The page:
5. A computer readable medium comprising one or more computer instructions operable to perform the method of claim 1 .

6. A computer implemented method for enabling generation of proofs of validity or invalidity of digital certificates and providing said proofs in a first period of time which is one of a plurality of periods of time, each digital certificate certifying that a cryptographic key is associated with an entity, the digital certificates including a first digital certificate, the method comprising:

(a) obtaining first data defining a first complement cover for a set comprising all of said digital certificates, the first complement cover comprising a first plurality of sets, wherein the first digital certificate belongs to each set in the first plurality, wherein at least one set of the first plurality comprises two or more digital certificates;

(a**1**) wherein each said certificate and each said period of time are associated with a decryption key for decrypting proof data for proving validity or invalidity of the certificate in the period of time;

(a**2**) wherein each said set and each said period of time are associated with decryption key data;

(a**3**) wherein for each said certificate and each said period of time T**1**, the associated decryption key is computable from the decryption key data associated with any given one of the sets containing the certificate and with one or more of said periods of time including the period T**1**;

(a**4**) wherein for at least one said period of time, at least two sets of the first plurality are associated with respective different decryption key data, and in at least one set of the first plurality, the first digital certificate and at least one other digital certificate are associated with different decryption keys;

(b) selecting, from the first complement cover, a second complement cover which is a complement cover for a set of invalid digital certificates, said set of invalid digital certificates not including the first digital certificate, the second complement cover comprising at least one set of the first plurality of sets;

(c) for each set in the second complement cover, transmitting decryption key data over a network, the decryption key data being associated with the set and at least the first period of time.

7. The method of claim 6 wherein at least one of the sets in the first plurality is in the second complement cover and comprises a plurality of digital certificates which are associated with respective different decryption keys.

8. The method of claim 6 wherein said set of invalid digital certificates is the set of all the digital certificates revoked in a first interval of time preceding the first period of time, said set not including any digital certificate revoked before the first interval of time;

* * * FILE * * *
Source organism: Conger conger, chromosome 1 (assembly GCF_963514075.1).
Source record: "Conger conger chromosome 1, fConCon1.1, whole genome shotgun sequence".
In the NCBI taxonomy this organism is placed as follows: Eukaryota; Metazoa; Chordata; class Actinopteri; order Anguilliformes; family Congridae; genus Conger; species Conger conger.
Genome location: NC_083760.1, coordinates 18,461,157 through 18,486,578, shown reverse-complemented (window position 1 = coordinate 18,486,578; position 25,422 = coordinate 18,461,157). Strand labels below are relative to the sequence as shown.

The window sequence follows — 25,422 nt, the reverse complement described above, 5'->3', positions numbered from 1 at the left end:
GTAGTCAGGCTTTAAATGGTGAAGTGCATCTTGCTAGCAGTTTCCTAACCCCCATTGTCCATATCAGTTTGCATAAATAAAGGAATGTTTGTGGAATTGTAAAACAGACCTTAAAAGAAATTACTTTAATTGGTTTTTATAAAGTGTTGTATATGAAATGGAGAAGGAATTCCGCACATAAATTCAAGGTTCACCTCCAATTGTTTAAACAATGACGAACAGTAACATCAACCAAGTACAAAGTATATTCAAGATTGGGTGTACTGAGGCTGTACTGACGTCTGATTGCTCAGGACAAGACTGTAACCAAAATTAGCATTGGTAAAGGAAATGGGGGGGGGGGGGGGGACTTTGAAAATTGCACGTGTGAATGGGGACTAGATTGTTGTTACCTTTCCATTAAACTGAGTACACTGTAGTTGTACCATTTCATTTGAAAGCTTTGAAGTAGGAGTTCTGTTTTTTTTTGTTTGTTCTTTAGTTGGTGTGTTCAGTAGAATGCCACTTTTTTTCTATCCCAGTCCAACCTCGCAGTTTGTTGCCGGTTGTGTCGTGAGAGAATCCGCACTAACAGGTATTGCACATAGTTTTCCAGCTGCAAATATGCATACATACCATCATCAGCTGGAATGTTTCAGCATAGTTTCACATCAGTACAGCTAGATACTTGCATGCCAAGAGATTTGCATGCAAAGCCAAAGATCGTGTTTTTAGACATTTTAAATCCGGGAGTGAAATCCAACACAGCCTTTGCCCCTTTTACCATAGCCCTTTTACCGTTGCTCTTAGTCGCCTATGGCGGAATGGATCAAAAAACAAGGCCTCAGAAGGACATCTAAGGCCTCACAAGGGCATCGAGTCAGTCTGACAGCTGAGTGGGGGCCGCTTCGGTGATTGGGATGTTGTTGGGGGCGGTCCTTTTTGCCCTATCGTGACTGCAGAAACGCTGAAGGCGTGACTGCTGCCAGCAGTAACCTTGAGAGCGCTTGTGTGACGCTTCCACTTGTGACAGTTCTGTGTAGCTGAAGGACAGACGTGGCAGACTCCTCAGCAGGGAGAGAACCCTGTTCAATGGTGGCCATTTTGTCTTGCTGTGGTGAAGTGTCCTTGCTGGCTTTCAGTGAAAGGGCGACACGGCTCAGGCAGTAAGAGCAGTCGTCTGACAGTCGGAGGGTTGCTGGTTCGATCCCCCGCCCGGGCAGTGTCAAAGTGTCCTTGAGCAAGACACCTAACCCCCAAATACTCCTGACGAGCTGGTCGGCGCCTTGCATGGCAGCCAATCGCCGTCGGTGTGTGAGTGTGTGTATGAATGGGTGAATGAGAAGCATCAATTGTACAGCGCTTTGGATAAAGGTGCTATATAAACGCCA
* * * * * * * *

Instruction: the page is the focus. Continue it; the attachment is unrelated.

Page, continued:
wherein for at least one digital certificate revoked before the first interval of time, the decryption key associated with the certificate and the first period of time is a function of the decryption key data associated with at least one of the sets containing the certificate and with at least one of said periods of time preceding the first interval of time;

wherein operation (c) comprises transmitting decryption key data associated with said at least one of the sets containing the digital certificate revoked before the first interval of time and with the first period of time.

9. The method of claim 6 wherein each digital certificate is associated with a computer system which is to receive the decryption key data for the certificate if the certificate is valid, and for at least one set in the second complement cover, the set comprises a plurality of the digital certificates associated with a plurality of the computer systems, but the decryption key data for the set are transmitted to less than all of the computer systems of the plurality for re-transmission to the remaining computer systems of the plurality by one or more, but the less than all, of the computer systems.

10. The method of claim 9 further comprising:

defining the first complement cover;

receiving data indicating that the computer systems comprise a first plurality of computer systems, the first plurality being physically close to each other;

before operation (b), re-defining the first complement cover to increase the number of sets F each of which belongs to the first complement cover and contains the certificates associated with the first plurality of the computer systems.

11. The method of claim 10 wherein the first complement cover is re-defined without changing the total number of sets in the first complement cover.

12. A computer system adapted to perform the method of claim 6 .

13. A computer readable medium comprising one or more computer instructions operable to perform the method of claim 6 .